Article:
5 ways cutting corners can hurt the success of your franchise business

Fastfood workers
Franchisees have the luxury of a franchise support system with tools to help navigate the difficulties of running a business.

  • Underestimating startup costs is a one way to create risk for your franchise before it’s launched.
  • Franchisees should tap into the built-in franchise support system for advice on finance and operations.
  • Having a business plan is the best way to cover all the financial and operational strategies for success.
  • See more stories on Insider’s business page.

Becoming a franchisee has immediate advantages that make it an attractive business opportunity for entrepreneurs – established brand/reputation, tried tested and true templates to follow, franchise support services and a pre-existing customer base are just a few of the benefits.

While these are critical components to the success of any business, franchises run a risk of depending heavily on these factors to be successful. The following five ways contribute to a mindset that can cause a franchisee to cut corners within their franchise, hurting their business in the process.

1. Underestimating startup costs

Ensure that you’re covered from a finance perspective. If you’re borrowing to finance your franchise, account for costs like legal fees, rent, payroll, utilities, and debt repayment. Also, factor in the length of time it will take to generate your own working capital to cover business operations. The general recommendation is to plan for a year when determining your borrowing needs. Ask for enough funds to cover the above plus operating expenses for a year as a minimum.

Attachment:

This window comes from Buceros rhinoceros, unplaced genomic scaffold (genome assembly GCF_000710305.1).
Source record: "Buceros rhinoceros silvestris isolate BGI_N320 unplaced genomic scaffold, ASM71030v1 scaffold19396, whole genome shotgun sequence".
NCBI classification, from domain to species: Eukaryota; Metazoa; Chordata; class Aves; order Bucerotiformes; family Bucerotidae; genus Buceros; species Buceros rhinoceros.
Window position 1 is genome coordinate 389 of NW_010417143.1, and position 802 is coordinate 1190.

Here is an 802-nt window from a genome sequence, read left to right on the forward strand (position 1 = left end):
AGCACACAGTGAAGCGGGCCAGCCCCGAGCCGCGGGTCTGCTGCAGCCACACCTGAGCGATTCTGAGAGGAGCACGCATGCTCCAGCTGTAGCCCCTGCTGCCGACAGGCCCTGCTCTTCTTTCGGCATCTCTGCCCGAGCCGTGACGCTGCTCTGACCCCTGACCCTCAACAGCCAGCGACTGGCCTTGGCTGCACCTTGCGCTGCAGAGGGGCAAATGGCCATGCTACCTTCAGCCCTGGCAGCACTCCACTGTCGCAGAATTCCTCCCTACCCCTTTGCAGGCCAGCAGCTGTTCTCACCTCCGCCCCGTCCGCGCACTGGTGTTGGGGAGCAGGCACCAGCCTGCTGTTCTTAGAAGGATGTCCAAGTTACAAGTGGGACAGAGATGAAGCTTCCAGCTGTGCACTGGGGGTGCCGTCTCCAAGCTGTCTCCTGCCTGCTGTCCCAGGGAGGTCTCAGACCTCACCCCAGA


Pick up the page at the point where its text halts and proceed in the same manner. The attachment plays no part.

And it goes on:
On average, it can take a business upwards of one year before you earn a steady stream of profits. Ensuring that you have the capital to meet all cash flow for operations allows you to focus on learning the business well and navigating the ups and downs of entrepreneurship without worrying about being able to meet your obligations.

2. Not utilizing the franchise support system

Starting a new business is an overwhelming and stressful endeavor, especially for someone who doesn’t have business experience. Franchisees have a luxury that many business owners don’t: access to a franchisor who has created an ecosystem of knowledge to support its franchisees. This is an invaluable tool for franchisees that shouldn’t be underestimated or underutilized. The reality is that at some point, a founder or other franchisee has run into the same problem you may be facing and a possible solution may already exist that you can leverage quickly. Why not tap into a resource like this?

3. Underestimating the importance of reviewing your financials